Your best bet is to find used hardware on Ebay, actually. In fact, that's what we use where I work - we don't have an enormous client base, so there's no great need for super-powerful, cutting edge stuff. What we do need however, are servers that are super-reliable. Most of our servers are various models of Dell Poweredge servers. 2450's are what we use for our DNS servers and our own website and even that is overkill. But they're also very cheap and fairly easy to find. We have a 6650 for our hosted websites and that does its job well, even with several popular sites that use CMS's like Mambo.

Yes, you'll need a good UPS and cooling and backups. The UPS might also be something you can snag on Ebay, but you'll have to make sure the batteries are new. I have no idea where you could get a bargain on air conditioning though. We use a consumer-grade computer in a server case for our backup machine (hard drives are cheap, tape drives are expensive, and you can't automate them worth a damn anyhow). The backup machine could go up and down like a yo-yo and your customers won't notice. And if the drive fails (or if you really like, the software RAID array) then you have until your next data catastrophe to replace it. 6 hours of downtime on this box is also something your customers won't notice.

Now, the bill for all this... will likely be more than a beer budget. For this reason, I don't really know why you don't go in for formal training, because the tuition would be about as much, and you'd probably get to work with newer hardware. Moreover, there's nothing to it. This kind of hardware is so reliable that you hardly even need to interact with it, and you just end up going by what the manual says. The software on the server will be much more complicated, in fact.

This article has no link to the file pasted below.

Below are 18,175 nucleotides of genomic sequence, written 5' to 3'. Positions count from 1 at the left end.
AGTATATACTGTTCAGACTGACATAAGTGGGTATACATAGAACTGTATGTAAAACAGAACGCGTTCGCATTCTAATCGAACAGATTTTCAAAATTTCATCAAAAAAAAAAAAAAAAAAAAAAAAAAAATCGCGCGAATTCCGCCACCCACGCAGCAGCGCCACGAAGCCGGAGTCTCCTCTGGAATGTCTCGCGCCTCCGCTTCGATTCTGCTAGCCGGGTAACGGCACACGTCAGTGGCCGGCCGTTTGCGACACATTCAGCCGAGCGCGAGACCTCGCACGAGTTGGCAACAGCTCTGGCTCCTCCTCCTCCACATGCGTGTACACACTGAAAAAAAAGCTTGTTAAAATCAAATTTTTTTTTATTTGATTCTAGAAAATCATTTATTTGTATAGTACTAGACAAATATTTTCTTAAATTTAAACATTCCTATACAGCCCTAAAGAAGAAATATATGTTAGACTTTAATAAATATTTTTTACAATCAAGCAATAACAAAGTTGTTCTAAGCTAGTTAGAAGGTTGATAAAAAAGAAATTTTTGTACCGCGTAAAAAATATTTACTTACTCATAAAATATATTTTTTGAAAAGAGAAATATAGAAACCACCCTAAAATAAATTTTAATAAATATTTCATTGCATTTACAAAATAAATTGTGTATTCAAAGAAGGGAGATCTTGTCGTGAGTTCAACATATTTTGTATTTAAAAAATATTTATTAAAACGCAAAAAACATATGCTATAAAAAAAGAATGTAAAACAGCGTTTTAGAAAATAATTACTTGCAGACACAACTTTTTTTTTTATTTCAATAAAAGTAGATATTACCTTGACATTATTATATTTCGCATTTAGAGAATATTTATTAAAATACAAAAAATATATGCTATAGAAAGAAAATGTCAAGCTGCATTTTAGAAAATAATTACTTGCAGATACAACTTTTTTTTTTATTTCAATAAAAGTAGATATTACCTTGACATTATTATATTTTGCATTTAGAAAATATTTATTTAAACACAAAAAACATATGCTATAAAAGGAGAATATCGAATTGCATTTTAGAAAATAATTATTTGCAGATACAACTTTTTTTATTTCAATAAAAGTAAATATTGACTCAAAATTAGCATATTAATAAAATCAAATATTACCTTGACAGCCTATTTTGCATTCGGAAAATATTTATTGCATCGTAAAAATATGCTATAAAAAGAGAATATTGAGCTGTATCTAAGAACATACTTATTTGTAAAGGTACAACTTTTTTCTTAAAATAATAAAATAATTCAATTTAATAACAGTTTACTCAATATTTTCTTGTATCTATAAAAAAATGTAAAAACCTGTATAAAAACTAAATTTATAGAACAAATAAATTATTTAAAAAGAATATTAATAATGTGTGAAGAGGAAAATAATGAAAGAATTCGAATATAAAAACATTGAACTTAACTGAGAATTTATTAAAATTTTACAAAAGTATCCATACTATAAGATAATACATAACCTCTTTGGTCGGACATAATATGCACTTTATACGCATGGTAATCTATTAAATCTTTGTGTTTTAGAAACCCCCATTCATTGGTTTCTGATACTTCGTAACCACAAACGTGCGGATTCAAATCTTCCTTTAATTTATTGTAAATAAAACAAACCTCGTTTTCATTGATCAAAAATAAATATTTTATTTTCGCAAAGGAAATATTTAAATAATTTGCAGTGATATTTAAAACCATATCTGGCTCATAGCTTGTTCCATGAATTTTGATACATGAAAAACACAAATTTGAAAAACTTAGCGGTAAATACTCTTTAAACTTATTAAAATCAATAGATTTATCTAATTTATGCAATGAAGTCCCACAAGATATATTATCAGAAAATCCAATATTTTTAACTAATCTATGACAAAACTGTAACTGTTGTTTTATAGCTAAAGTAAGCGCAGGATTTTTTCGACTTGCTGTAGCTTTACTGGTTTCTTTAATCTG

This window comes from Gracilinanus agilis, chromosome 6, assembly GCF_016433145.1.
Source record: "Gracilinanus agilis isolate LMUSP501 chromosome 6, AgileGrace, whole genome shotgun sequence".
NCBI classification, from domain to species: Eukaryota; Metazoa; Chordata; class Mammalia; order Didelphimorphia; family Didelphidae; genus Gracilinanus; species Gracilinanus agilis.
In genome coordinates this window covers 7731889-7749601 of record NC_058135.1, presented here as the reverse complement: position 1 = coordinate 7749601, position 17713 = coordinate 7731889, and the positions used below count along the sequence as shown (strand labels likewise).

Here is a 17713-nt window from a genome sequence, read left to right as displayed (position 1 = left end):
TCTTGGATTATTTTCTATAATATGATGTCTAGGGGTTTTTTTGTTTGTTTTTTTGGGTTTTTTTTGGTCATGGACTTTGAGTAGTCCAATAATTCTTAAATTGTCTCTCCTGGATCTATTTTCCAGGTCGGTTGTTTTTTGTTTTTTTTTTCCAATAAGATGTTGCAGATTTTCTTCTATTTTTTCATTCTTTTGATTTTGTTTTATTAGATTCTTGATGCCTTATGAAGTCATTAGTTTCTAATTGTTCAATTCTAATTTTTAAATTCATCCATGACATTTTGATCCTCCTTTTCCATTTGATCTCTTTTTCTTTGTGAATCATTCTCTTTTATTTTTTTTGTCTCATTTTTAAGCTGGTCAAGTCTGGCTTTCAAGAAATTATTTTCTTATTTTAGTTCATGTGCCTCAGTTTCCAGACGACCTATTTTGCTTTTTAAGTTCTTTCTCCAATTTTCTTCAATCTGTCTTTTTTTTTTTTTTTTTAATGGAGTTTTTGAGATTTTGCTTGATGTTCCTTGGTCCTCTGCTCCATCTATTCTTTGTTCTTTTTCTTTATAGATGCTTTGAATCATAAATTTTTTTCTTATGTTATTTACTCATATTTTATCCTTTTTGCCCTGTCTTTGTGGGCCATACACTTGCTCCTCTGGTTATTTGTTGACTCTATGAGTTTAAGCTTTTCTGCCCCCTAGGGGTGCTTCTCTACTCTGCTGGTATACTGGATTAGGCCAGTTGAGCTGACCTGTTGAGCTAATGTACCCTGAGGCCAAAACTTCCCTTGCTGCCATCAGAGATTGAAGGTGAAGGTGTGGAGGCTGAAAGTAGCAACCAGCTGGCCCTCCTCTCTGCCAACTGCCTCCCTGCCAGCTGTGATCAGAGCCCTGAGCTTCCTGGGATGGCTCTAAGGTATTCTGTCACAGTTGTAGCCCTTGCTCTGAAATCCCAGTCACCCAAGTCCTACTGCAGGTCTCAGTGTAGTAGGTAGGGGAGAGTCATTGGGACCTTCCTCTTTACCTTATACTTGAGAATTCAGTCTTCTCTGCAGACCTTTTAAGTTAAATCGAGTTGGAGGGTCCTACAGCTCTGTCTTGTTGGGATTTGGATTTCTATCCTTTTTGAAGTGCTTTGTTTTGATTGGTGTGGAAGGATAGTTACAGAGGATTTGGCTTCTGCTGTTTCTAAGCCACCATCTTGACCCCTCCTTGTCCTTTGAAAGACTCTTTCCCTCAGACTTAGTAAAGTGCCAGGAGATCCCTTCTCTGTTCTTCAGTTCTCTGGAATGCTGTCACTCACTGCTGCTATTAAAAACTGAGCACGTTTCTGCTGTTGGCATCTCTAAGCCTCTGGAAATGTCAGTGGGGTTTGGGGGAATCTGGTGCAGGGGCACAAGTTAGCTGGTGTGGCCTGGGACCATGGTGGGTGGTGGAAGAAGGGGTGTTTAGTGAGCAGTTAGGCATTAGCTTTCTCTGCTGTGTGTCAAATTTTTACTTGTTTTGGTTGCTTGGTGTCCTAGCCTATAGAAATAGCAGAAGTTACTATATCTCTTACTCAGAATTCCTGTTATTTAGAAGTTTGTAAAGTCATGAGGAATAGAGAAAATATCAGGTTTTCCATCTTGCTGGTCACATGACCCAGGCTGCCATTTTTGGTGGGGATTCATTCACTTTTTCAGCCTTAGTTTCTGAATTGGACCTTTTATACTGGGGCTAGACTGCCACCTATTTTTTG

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  • I don't have anything against paying more and starting out with completely new and fancy hardware. I'd like to have as much fun with it as possible, investing in hardware isn't an issue for me. I'm also not that much into training at all... rather wanted to explore something new and interesting by myself. Thanks for your suggestions, though. looks at specs – Phil Jul 10 '09 at 17:38
  • If you buy on eBay, you have no service warranty, which means you will have to purchase your spares ahead instead of rely on 4 hour service contracts. That can eat up a lot of your savings. – kmarsh Jul 13 '09 at 17:47

For play at home (and your learning process), buy used as Ernie and some others have said and by all means use it at home. It won't be quiet - most proper servers sound like a jet engine when they are starting up.

For anything where you are hosting for your clients on the Internet however, renting is always better than buying. You aren't going to have a diesel generators, multiple power grid connections, multiple internet connections, N+1 UPS, N+1 cooling, everything.

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  • ...well, yes, actually what I'm asking about is how do I get diesel generators, multiple power grid connections, multiple internet connections (hmmmm? maybe that's really something to think about. didn't thought about it...), cooling, etc. I mean - some people are actually starting these datacenters, eh? All those resellers have to buy from someone ;). I'm trying to learn how to be that 'someone'. Btw if you're saying they're terribly noisy then I would need separate building? – Phil Jul 10 '09 at 17:43
  • Well, like a jet engine but not as loud. There may have been an exageration there. Know what I reccommend? Check out a site like telco hotel and find a nearby facility. Find a provider in that facility, and ask for a tour (assuming you haven't done that). – Kyle Hodgson Jul 11 '09 at 1:43
  • www.carrierhotels.com for instance. – Kyle Hodgson Jul 11 '09 at 1:48